New research suggests that dronabinol, a cannabinoid receptor activator, could serve as a novel approach to treating non-cardiac chest pain due to esophageal hypersensitivity.

Not all chest pain comes from the heart. Each year, an estimated 200,000 Americans experience non-cardiac chest pain, which in addition to pain can involve painful swallowing, discomfort and anxiety. Since non-cardiac chest pain can cause painful symptoms that mimic a heart attack, patients often get scared and go to the emergency room. However, non-cardiac chest pain often originates in the esophagus.

Currently, treatment for non-cardiac chest pain includes pain modulators, such as selective serotonin reuptake inhibitors (SSRI), which only has a partial 40 to 50 percent response rate in alleviating symptoms.

New research, authored by Ron Schey, MD, FACG, gastroenterologist at the Temple University Hospital, suggests that treatment with dronabinol, which traditionally has been used to treat nausea and vomiting in HIV patients and cancer patients undergoing chemotherapy, may offer a new approach to treating non-cardiac chest pain.

Dr. Schey and his research team conducted a pilot study involving 13 patients with non-cardiac chest pain. They found that those who were given 5 mg of dronabinol twice-daily for four weeks fared better than patients who took a placebo. Those receiving dronabinol experienced improved pain tolerance and decreased frequency and intensity of chest pain. Additionally, no significant adverse effects were reported.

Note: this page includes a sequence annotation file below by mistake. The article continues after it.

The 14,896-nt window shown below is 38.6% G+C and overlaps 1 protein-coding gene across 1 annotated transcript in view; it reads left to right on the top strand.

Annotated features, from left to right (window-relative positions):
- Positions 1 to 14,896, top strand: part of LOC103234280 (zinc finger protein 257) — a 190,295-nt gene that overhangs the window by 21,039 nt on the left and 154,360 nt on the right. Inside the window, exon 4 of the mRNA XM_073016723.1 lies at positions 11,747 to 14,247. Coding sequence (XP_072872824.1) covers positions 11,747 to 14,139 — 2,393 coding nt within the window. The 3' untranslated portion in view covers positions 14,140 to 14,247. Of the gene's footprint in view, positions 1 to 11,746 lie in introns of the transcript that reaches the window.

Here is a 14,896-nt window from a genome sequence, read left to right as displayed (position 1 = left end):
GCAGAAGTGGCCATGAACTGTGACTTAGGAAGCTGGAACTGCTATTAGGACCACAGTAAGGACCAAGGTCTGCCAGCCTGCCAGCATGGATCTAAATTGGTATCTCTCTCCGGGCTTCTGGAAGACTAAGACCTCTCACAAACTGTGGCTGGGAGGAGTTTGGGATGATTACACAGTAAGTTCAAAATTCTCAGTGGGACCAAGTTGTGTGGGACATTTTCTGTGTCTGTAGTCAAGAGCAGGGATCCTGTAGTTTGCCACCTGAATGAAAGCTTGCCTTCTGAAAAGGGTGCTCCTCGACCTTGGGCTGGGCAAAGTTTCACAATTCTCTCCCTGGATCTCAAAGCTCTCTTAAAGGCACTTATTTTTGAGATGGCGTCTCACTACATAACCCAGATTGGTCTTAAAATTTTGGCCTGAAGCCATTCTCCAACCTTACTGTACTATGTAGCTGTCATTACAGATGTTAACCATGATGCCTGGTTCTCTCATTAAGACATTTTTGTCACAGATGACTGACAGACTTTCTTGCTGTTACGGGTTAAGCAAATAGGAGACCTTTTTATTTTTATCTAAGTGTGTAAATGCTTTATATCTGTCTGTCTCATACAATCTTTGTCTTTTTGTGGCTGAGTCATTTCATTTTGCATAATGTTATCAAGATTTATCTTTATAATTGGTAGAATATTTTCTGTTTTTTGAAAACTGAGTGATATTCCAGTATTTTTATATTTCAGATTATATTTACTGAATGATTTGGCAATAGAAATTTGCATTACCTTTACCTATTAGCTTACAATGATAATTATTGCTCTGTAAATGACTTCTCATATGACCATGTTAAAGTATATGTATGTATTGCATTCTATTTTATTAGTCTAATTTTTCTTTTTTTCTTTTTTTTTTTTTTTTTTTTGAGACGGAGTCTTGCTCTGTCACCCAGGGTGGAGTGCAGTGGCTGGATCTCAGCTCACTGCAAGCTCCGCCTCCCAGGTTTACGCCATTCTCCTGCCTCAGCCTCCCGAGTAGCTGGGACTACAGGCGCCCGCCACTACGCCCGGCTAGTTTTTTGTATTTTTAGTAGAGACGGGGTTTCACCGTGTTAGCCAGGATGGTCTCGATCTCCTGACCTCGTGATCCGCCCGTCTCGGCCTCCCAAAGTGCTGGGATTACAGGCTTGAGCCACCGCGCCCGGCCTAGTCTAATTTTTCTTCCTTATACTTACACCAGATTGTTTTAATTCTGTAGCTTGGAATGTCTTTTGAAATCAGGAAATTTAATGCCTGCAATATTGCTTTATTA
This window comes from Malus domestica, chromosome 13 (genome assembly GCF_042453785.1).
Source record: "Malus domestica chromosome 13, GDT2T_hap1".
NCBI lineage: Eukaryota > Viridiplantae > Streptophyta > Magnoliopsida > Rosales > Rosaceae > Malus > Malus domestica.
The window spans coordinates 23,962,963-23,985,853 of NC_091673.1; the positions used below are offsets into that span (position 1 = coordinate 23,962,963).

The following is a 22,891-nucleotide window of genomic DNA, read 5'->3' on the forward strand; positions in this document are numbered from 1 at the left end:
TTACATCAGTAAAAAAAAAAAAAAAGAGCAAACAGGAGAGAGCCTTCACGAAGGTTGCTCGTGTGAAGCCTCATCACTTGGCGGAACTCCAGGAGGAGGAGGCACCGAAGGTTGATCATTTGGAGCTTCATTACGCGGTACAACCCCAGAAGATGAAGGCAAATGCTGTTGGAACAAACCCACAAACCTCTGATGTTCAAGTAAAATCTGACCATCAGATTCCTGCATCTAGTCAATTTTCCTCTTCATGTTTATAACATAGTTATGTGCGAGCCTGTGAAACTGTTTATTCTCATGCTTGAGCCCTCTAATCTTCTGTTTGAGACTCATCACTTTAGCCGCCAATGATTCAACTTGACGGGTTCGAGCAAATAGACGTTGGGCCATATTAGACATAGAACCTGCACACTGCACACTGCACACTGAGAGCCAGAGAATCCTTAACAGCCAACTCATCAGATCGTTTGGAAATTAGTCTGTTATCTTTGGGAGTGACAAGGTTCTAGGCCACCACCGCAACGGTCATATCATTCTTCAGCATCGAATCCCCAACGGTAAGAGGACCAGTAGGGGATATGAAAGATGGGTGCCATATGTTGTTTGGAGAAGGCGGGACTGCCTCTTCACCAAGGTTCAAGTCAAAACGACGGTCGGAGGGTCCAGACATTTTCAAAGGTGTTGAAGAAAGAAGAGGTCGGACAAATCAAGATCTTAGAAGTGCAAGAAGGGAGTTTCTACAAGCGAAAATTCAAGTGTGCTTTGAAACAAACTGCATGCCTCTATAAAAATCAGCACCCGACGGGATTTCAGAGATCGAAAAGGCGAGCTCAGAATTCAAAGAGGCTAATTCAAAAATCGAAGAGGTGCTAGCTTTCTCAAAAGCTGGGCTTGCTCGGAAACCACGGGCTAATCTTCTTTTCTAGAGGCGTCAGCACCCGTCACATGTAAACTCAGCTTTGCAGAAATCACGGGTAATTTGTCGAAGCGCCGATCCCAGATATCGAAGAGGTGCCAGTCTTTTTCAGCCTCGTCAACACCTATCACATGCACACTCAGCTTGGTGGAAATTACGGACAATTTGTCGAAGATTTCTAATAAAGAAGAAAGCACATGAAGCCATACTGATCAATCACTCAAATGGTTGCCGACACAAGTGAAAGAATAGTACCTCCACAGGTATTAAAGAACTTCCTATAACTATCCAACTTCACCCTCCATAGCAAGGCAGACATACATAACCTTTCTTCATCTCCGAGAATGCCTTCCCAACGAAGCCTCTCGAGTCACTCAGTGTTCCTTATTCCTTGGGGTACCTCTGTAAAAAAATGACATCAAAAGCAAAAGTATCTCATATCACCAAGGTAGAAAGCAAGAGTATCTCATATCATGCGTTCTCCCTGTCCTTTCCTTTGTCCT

“This novel study has promising findings in future treatment for these patients,” said Dr. Schey, Associate Professor of Medicine at Temple University School of Medicine, who conducted the research while on staff at the University of Iowa Hospitals and Clinic, and analyzed data at the Temple along with Zubair Malik, MD, a first-year fellow in Temple’s Division of Gastroenterology.

According to Dr. Schey, despite encouraging results, the pilot study was very small and not designed to test dronabinol against current therapies available for non-cardiac chest pain, therefore it is difficult to calculate how the drug performs in comparison to existing treatments. Dr. Schey said that a larger scale study on the effects of dronabinol on non-cardiac chest pain will begin soon at Temple.

The abstract was presented on Monday in Philadelphia at the Annual Scientific Meeting of the American College of Gastroenterology.

Source: Temple Health.

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